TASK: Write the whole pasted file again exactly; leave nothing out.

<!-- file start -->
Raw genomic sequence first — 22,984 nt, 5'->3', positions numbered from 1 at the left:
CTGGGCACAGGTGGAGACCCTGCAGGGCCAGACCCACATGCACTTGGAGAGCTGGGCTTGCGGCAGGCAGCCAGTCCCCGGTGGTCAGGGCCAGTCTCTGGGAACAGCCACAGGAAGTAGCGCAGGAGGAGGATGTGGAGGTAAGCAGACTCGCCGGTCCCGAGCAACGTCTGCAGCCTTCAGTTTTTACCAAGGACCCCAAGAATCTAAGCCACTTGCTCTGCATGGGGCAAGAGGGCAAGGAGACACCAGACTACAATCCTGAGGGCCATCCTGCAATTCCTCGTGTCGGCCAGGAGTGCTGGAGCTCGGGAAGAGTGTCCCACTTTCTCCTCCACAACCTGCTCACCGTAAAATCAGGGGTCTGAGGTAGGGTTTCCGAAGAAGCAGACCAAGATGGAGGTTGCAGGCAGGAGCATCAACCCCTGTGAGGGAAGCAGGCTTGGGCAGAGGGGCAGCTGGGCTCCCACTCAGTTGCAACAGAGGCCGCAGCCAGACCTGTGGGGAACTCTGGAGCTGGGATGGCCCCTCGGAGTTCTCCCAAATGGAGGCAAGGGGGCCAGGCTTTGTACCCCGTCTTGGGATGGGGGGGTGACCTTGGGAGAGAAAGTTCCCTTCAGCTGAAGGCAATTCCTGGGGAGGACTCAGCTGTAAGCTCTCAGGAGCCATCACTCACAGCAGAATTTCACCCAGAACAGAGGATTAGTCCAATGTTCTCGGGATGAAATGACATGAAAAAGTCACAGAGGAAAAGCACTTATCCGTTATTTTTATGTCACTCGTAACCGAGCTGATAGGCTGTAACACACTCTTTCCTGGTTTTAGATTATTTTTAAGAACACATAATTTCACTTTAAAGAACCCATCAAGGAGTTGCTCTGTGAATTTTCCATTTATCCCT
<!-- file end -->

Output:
Raw genomic sequence first — 22,984 nt, 5'->3', positions numbered from 1 at the left:
CTGGGCACAGGTGGAGACCCTGCAGGGCCAGACCCACATGCACTTGGAGAGCTGGGCTTGCGGCAGGCAGCCAGTCCCCGGTGGTCAGGGCCAGTCTCTGGGAACAGCCACAGGAAGTAGCGCAGGAGGAGGATGTGGAGGTAAGCAGACTCGCCGGTCCCGAGCAACGTCTGCAGCCTTCAGTTTTTACCAAGGACCCCAAGAATCTAAGCCACTTGCTCTGCATGGGGCAAGAGGGCAAGGAGACACCAGACTACAATCCTGAGGGCCATCCTGCAATTCCTCGTGTCGGCCAGGAGTGCTGGAGCTCGGGAAGAGTGTCCCACTTTCTCCTCCACAACCTGCTCACCGTAAAATCAGGGGTCTGAGGTAGGGTTTCCGAAGAAGCAGACCAAGATGGAGGTTGCAGGCAGGAGCATCAACCCCTGTGAGGGAAGCAGGCTTGGGCAGAGGGGCAGCTGGGCTCCCACTCAGTTGCAACAGAGGCCGCAGCCAGACCTGTGGGGAACTCTGGAGCTGGGATGGCCCCTCGGAGTTCTCCCAAATGGAGGCAAGGGGGCCAGGCTTTGTACCCCGTCTTGGGATGGGGGGGTGACCTTGGGAGAGAAAGTTCCCTTCAGCTGAAGGCAATTCCTGGGGAGGACTCAGCTGTAAGCTCTCAGGAGCCATCACTCACAGCAGAATTTCACCCAGAACAGAGGATTAGTCCAATGTTCTCGGGATGAAATGACATGAAAAAGTCACAGAGGAAAAGCACTTATCCGTTATTTTTATGTCACTCGTAACCGAGCTGATAGGCTGTAACACACTCTTTCCTGGTTTTAGATTATTTTTAAGAACACATAATTTCACTTTAAAGAACCCATCAAGGAGTTGCTCTGTGAATTTTCCATTTATCCCT